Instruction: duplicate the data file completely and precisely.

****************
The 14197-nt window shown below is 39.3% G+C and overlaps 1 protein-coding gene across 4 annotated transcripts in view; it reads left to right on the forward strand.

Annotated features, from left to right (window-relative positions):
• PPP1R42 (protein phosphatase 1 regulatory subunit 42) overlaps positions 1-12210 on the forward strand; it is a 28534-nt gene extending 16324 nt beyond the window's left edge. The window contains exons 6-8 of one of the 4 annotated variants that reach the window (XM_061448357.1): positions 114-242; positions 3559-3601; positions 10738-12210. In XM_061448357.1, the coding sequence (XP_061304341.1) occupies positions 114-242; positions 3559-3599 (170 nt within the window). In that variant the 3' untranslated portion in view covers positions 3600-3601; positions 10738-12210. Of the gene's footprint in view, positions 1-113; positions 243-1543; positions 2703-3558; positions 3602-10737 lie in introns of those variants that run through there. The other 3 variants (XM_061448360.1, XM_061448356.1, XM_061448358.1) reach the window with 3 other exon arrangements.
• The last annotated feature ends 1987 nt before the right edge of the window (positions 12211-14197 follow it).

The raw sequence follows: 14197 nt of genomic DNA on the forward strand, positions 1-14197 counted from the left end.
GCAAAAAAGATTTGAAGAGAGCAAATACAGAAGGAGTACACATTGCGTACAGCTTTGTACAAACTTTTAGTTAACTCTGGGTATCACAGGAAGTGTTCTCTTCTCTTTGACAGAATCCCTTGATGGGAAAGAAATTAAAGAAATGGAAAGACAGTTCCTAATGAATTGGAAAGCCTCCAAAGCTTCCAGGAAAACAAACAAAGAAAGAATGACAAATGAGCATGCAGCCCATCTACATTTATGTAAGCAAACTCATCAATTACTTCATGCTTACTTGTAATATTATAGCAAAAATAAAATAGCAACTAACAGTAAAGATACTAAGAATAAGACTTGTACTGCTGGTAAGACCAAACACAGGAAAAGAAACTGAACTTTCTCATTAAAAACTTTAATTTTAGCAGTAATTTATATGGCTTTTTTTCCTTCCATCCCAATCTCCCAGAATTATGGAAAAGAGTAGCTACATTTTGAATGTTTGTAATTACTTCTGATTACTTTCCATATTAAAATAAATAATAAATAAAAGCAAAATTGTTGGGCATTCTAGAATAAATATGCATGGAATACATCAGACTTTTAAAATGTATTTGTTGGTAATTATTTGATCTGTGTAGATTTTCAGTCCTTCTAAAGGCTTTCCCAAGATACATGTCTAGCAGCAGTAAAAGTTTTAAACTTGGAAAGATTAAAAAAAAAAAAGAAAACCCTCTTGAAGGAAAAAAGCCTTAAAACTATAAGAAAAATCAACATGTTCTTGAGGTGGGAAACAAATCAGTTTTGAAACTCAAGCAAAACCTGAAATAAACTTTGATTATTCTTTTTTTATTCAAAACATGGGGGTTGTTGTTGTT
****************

The 14197-nt window shown below is 39.3% G+C and overlaps 1 protein-coding gene across 4 annotated transcripts in view; it reads left to right on the forward strand.

Annotated features, from left to right (window-relative positions):
• PPP1R42 (protein phosphatase 1 regulatory subunit 42) overlaps positions 1-12210 on the forward strand; it is a 28534-nt gene extending 16324 nt beyond the window's left edge. The window contains exons 6-8 of one of the 4 annotated variants that reach the window (XM_061448357.1): positions 114-242; positions 3559-3601; positions 10738-12210. In XM_061448357.1, the coding sequence (XP_061304341.1) occupies positions 114-242; positions 3559-3599 (170 nt within the window). In that variant the 3' untranslated portion in view covers positions 3600-3601; positions 10738-12210. Of the gene's footprint in view, positions 1-113; positions 243-1543; positions 2703-3558; positions 3602-10737 lie in introns of those variants that run through there. The other 3 variants (XM_061448360.1, XM_061448356.1, XM_061448358.1) reach the window with 3 other exon arrangements.
• The last annotated feature ends 1987 nt before the right edge of the window (positions 12211-14197 follow it).

The raw sequence follows: 14197 nt of genomic DNA on the forward strand, positions 1-14197 counted from the left end.
GCAAAAAAGATTTGAAGAGAGCAAATACAGAAGGAGTACACATTGCGTACAGCTTTGTACAAACTTTTAGTTAACTCTGGGTATCACAGGAAGTGTTCTCTTCTCTTTGACAGAATCCCTTGATGGGAAAGAAATTAAAGAAATGGAAAGACAGTTCCTAATGAATTGGAAAGCCTCCAAAGCTTCCAGGAAAACAAACAAAGAAAGAATGACAAATGAGCATGCAGCCCATCTACATTTATGTAAGCAAACTCATCAATTACTTCATGCTTACTTGTAATATTATAGCAAAAATAAAATAGCAACTAACAGTAAAGATACTAAGAATAAGACTTGTACTGCTGGTAAGACCAAACACAGGAAAAGAAACTGAACTTTCTCATTAAAAACTTTAATTTTAGCAGTAATTTATATGGCTTTTTTTCCTTCCATCCCAATCTCCCAGAATTATGGAAAAGAGTAGCTACATTTTGAATGTTTGTAATTACTTCTGATTACTTTCCATATTAAAATAAATAATAAATAAAAGCAAAATTGTTGGGCATTCTAGAATAAATATGCATGGAATACATCAGACTTTTAAAATGTATTTGTTGGTAATTATTTGATCTGTGTAGATTTTCAGTCCTTCTAAAGGCTTTCCCAAGATACATGTCTAGCAGCAGTAAAAGTTTTAAACTTGGAAAGATTAAAAAAAAAAAAGAAAACCCTCTTGAAGGAAAAAAGCCTTAAAACTATAAGAAAAATCAACATGTTCTTGAGGTGGGAAACAAATCAGTTTTGAAACTCAAGCAAAACCTGAAATAAACTTTGATTATTCTTTTTTTATTCAAAACATGGGGGTTGTTGTTGTT